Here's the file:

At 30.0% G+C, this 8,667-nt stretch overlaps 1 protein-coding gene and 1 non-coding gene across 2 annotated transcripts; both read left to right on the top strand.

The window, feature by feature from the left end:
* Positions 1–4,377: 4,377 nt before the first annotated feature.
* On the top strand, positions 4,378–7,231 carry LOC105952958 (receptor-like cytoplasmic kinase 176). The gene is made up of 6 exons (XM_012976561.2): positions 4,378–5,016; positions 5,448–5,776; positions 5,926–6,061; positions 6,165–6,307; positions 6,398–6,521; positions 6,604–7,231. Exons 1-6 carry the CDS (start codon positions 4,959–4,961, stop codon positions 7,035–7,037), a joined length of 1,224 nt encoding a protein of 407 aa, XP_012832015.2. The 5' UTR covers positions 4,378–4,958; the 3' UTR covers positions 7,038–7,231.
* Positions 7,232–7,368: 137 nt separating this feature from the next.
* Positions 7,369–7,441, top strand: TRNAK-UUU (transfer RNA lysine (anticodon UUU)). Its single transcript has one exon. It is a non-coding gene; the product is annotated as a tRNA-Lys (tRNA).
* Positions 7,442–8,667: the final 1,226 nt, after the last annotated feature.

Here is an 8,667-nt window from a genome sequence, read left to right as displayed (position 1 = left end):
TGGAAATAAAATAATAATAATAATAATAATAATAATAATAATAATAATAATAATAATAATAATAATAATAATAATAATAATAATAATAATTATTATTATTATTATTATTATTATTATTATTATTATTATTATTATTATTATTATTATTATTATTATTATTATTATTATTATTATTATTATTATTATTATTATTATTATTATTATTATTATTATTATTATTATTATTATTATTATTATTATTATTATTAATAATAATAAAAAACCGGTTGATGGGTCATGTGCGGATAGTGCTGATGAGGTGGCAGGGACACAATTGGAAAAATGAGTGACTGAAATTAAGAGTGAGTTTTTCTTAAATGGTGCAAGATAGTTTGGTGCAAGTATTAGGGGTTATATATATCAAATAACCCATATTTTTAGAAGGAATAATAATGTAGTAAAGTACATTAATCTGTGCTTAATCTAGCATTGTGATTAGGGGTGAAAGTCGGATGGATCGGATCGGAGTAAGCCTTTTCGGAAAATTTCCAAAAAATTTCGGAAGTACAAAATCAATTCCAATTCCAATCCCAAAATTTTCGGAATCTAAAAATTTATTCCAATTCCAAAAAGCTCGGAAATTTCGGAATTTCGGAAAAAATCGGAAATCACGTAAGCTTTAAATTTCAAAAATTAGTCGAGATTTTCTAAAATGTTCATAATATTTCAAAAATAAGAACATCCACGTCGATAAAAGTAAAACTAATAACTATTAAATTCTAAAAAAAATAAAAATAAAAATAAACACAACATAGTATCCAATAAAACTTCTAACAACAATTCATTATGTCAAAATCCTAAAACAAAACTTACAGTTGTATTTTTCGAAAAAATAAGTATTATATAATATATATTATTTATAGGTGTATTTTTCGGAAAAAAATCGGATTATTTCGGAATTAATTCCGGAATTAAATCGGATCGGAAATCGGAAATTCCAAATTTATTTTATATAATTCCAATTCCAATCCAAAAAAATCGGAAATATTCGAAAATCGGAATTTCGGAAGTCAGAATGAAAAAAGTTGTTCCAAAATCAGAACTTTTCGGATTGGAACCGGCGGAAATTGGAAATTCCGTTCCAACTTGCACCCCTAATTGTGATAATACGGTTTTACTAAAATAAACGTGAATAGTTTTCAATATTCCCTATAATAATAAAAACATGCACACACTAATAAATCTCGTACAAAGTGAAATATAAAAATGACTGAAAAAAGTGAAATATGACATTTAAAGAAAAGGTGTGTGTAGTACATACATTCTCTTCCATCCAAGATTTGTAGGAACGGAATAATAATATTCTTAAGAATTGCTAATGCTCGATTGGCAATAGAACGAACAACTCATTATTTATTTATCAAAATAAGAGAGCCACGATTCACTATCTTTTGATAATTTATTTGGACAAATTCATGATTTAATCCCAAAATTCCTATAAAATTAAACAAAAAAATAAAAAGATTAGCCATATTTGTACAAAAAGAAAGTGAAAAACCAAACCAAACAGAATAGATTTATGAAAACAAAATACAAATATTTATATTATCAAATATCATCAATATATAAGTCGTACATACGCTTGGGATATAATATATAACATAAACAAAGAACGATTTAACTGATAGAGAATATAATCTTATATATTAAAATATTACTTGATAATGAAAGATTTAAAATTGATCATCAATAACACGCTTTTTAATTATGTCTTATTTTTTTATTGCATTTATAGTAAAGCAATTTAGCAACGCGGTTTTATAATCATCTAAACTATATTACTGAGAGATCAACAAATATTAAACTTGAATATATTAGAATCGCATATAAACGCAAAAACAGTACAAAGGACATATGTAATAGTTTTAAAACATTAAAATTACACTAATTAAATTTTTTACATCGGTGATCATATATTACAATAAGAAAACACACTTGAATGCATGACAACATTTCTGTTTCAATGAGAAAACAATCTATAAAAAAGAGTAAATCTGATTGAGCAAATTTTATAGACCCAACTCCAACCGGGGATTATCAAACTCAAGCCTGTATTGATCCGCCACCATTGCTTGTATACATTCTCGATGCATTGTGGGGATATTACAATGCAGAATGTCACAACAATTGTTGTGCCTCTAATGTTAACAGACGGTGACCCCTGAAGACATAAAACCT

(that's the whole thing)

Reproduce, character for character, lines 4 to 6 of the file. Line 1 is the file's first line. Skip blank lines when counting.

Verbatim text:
* On the top strand, positions 4,378–7,231 carry LOC105952958 (receptor-like cytoplasmic kinase 176). The gene is made up of 6 exons (XM_012976561.2): positions 4,378–5,016; positions 5,448–5,776; positions 5,926–6,061; positions 6,165–6,307; positions 6,398–6,521; positions 6,604–7,231. Exons 1-6 carry the CDS (start codon positions 4,959–4,961, stop codon positions 7,035–7,037), a joined length of 1,224 nt encoding a protein of 407 aa, XP_012832015.2. The 5' UTR covers positions 4,378–4,958; the 3' UTR covers positions 7,038–7,231.
* Positions 7,232–7,368: 137 nt separating this feature from the next.
* Positions 7,369–7,441, top strand: TRNAK-UUU (transfer RNA lysine (anticodon UUU)). Its single transcript has one exon. It is a non-coding gene; the product is annotated as a tRNA-Lys (tRNA).